Dr. Reed Q & A – Compliance: Stay on your prescribed medication

Reed V. Tuckson, MD, is Executive Vice President and Chief of Medical Affairs at UnitedHealth Group. A Fellow of the American College of Physicians, Dr. Reed is a nationally recognized speaker on preventive health and clinical medicine.

Q:   Dear Dr. Reed:

I am 78 years old and have high blood pressure and high cholesterol.  Sometimes I forget to take my medicine but I don’t feel any different if I don’t take my pills.  Why is it important for me to take these medicines every day if I feel the same when I skip a few doses?

A:   Thank you for your question.  Diseases such as high blood pressure and high cholesterol are good examples of many other conditions that exert significant damage to the body without initially producing symptoms.  But be assured that if not consistently treated, eventually you will feel the symptoms and the consequences.  The medications you take and your doctor’s advice are based upon scientific evidence; therefore, please remember that if your medications are going to be effective you must take them as prescribed.

Sometimes we unintentionally fail to take medicine as it’s prescribed.  There are lots of reminder systems to help people stay compliant which include seven day a week pill boxes and medication schedules.  You can visit www.aarphealthandwellness.com for more information on medication maintenance.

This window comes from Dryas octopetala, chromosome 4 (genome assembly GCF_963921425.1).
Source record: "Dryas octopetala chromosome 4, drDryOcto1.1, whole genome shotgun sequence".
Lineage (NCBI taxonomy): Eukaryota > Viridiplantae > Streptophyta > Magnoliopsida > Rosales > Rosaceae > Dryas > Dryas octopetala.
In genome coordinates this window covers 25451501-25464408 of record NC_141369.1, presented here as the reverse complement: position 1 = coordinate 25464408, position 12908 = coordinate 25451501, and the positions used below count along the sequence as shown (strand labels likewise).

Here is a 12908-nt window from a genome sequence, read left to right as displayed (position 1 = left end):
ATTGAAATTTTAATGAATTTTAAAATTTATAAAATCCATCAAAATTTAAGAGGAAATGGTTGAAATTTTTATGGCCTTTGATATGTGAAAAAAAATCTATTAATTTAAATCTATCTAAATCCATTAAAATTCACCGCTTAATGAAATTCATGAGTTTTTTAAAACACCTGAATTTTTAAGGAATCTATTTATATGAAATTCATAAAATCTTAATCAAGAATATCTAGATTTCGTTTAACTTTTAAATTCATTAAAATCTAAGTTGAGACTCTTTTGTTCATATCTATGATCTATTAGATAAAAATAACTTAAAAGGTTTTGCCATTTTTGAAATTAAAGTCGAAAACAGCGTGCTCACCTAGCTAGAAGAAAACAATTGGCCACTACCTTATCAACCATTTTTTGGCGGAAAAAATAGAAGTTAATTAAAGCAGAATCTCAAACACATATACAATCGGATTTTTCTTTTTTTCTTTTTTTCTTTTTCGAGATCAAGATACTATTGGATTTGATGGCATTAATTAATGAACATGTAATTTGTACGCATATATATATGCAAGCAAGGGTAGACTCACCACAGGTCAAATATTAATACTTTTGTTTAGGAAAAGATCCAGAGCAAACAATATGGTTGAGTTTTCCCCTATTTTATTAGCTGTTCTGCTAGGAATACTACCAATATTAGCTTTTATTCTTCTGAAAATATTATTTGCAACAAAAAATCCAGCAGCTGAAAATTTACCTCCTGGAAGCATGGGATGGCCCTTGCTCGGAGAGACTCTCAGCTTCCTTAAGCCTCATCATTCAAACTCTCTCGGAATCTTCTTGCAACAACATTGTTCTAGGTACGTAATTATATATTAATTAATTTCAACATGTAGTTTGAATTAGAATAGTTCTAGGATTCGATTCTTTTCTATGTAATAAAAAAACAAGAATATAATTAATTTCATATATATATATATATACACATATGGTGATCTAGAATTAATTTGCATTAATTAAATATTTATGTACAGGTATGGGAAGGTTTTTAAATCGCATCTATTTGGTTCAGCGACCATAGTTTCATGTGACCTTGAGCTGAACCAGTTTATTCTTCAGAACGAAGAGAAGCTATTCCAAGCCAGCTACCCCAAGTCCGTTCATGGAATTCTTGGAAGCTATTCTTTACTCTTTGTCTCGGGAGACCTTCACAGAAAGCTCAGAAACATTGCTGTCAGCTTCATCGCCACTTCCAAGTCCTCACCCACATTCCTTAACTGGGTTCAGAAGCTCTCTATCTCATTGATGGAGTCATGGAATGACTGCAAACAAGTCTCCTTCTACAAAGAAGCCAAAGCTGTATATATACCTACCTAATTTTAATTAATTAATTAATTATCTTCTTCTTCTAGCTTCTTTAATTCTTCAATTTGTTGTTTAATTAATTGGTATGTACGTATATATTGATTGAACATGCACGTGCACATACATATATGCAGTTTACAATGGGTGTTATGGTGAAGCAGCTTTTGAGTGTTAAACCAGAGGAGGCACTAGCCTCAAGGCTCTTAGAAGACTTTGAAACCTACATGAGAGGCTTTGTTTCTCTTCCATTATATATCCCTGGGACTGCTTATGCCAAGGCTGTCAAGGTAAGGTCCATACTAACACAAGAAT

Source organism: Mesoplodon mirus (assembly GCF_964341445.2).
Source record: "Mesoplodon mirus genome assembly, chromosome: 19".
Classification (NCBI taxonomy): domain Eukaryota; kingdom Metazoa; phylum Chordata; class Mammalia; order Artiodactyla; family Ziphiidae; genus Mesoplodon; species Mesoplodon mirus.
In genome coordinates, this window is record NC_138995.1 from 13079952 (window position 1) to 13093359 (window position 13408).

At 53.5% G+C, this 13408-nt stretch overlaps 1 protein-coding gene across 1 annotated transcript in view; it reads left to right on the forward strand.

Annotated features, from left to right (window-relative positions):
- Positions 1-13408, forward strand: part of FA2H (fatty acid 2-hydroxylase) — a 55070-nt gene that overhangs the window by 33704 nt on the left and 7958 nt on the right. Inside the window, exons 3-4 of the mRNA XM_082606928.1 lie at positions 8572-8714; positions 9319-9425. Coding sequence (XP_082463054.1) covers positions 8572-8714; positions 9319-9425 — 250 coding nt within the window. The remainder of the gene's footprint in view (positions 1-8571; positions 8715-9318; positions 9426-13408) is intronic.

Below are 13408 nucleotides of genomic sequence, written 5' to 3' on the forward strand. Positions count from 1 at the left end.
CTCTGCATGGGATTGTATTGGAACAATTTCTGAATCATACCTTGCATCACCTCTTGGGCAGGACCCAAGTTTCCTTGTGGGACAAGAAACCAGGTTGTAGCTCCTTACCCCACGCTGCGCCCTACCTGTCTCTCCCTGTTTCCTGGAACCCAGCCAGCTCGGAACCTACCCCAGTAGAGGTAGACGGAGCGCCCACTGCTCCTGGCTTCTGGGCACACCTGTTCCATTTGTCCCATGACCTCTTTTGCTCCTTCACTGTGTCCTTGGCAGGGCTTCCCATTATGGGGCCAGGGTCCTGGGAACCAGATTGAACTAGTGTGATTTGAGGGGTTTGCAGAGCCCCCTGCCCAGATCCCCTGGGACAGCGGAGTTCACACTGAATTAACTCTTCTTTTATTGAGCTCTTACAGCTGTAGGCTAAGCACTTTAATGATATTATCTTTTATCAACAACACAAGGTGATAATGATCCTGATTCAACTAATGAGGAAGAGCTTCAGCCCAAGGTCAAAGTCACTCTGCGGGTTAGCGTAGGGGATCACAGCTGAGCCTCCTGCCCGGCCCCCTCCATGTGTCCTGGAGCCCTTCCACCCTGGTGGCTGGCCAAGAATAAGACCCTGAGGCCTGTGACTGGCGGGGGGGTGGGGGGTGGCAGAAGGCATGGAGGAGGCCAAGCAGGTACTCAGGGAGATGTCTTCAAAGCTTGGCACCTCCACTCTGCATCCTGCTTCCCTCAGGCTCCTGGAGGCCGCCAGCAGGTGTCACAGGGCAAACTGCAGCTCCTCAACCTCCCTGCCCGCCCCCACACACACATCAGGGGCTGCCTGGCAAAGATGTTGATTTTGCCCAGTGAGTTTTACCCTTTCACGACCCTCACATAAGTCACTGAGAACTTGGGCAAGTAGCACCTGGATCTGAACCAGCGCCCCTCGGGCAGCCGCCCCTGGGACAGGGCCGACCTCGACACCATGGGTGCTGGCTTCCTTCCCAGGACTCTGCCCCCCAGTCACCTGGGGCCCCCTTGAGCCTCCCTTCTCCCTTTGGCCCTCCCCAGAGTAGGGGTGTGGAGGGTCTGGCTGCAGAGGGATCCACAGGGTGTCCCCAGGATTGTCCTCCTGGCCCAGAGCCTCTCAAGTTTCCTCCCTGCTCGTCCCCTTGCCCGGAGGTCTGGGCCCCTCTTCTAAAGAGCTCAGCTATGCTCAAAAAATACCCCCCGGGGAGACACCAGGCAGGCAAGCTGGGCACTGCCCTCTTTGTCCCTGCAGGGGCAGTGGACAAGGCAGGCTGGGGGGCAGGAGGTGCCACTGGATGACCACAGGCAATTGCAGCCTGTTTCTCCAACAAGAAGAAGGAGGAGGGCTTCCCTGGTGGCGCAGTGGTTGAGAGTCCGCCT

Taking medicine as prescribed by your doctor is an important thing you can do to improve your health and live a healthier life.


Do you have questions about your health? There is so much information out there that it can be hard to make sense of it all and, more importantly, apply it in our own lives. Dr. Reed Tuckson, Executive Vice President and Chief of Medical Affairs at UnitedHealth Group, hears this all the time as he travels the country speaking about preventive healthcare and clinical medicine and talking to readers of the “Ask Dr. Reed Q&A” column or his book, The Doctor in the Mirror. Dr. Reed cannot provide individual responses but he may address your idea in a future column, which you can read right here on Facebook. If you are seeking personal advice, please consult your doctor, specialist, or nurse.